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Museum of the Manchester Regiment Object Focus

The Silver War Badge Silver war Badge

Did you know?

Some men received white feathers from members of the public who believed they were cowards for not joining British forces during the First World War (1914-1918).

Some who had been discharged from service also received white feathers as people could not always see why a man should not have been in uniform.

To prevent this, the Army Council authorised the Silver War Badge (also known as the Silver Wound Badge) in September 1916. They were used as proof that the wearer had served their country.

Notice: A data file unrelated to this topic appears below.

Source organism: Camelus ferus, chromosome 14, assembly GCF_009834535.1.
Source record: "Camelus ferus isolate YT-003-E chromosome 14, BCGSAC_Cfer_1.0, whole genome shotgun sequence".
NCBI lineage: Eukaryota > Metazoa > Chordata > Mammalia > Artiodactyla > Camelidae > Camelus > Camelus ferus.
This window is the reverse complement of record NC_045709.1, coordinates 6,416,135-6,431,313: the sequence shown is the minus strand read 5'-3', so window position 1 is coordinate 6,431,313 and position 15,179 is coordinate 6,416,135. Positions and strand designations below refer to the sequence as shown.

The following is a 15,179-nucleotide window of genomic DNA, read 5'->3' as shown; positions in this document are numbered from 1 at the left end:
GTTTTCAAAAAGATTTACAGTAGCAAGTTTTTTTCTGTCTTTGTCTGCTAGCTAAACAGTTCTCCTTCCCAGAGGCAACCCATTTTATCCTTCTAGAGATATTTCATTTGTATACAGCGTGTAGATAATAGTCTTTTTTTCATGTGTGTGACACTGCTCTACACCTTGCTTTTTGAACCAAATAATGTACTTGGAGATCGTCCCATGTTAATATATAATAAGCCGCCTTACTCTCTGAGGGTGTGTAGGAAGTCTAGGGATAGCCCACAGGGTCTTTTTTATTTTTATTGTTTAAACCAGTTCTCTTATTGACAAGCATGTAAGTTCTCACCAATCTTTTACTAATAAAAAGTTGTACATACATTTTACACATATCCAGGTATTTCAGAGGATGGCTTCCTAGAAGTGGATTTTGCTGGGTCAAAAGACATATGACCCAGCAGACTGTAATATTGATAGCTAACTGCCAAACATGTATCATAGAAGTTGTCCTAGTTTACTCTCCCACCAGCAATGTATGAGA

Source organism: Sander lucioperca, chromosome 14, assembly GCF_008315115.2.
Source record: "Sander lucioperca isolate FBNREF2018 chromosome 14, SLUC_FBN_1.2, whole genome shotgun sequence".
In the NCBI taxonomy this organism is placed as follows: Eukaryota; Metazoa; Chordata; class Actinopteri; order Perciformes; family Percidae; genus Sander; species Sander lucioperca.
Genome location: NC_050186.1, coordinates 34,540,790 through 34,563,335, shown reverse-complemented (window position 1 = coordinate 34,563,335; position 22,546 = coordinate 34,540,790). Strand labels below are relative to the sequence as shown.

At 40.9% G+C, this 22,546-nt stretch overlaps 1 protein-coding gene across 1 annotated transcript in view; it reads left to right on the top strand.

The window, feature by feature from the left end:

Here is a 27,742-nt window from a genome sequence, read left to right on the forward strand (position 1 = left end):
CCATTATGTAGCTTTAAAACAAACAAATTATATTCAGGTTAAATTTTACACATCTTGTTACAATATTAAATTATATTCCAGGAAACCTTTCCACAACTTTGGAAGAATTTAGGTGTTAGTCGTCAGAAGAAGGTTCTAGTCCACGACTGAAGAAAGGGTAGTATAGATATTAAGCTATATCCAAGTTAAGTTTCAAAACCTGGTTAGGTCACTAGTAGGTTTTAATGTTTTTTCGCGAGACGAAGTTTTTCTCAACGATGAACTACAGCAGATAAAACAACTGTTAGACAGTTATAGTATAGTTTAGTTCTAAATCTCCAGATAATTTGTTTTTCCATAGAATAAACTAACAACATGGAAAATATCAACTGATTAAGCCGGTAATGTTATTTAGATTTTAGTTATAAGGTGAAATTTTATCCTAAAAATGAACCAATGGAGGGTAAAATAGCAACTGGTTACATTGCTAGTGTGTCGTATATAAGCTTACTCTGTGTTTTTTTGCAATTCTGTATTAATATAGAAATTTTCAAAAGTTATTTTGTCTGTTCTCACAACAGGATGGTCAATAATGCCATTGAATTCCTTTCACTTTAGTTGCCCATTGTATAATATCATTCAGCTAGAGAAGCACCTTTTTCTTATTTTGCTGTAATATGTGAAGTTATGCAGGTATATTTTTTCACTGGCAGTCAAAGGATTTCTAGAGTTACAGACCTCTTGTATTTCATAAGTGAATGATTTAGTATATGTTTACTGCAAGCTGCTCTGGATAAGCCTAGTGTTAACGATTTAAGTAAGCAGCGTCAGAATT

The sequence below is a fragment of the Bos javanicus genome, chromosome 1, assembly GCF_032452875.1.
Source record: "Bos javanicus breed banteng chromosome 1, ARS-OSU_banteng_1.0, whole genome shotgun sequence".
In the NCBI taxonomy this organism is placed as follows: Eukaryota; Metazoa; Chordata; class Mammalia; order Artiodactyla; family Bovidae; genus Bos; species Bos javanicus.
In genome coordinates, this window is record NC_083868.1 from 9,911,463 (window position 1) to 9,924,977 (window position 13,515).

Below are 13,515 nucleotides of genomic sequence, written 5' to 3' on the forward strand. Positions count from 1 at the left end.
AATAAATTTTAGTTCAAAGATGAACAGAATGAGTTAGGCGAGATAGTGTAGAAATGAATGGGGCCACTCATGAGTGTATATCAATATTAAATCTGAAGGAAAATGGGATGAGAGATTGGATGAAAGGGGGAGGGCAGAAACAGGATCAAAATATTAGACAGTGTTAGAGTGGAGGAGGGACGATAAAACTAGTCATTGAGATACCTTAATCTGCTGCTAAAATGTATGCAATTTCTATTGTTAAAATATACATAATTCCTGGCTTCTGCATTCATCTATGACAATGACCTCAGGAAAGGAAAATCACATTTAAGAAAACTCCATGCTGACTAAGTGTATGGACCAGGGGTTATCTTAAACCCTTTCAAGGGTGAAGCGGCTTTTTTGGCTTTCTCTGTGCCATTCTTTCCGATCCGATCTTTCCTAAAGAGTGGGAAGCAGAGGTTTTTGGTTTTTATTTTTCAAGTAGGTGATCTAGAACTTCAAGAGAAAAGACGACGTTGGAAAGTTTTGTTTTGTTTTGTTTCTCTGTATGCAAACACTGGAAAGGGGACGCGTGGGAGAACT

The award was issued to:

  • Men who had served at least seven consecutive days after the 4 August 1914.
  • Those that had retired or been discharged on account of their age.
  • Those suffering from physical infirmity as a result of wounds caused other than by misconduct.

Each badge was uniquely numbered. These numbers can be researched by consulting the Silver War Badge Roll held at the National Archives, London.

The Silver War Badge was discontinued on the 31 December 1919. There had been 1,092,016 issued. 766,145 of these were awarded to Imperial troops.

A display of Silver War Badges can be seen in the First World War section of the Museum of the Manchester Regiment's Ladysmith Gallery.

Further Reading:

This article was researched and compiled by Sam Thomas while on placement at the Museum of the Manchester Regiment, May 2009.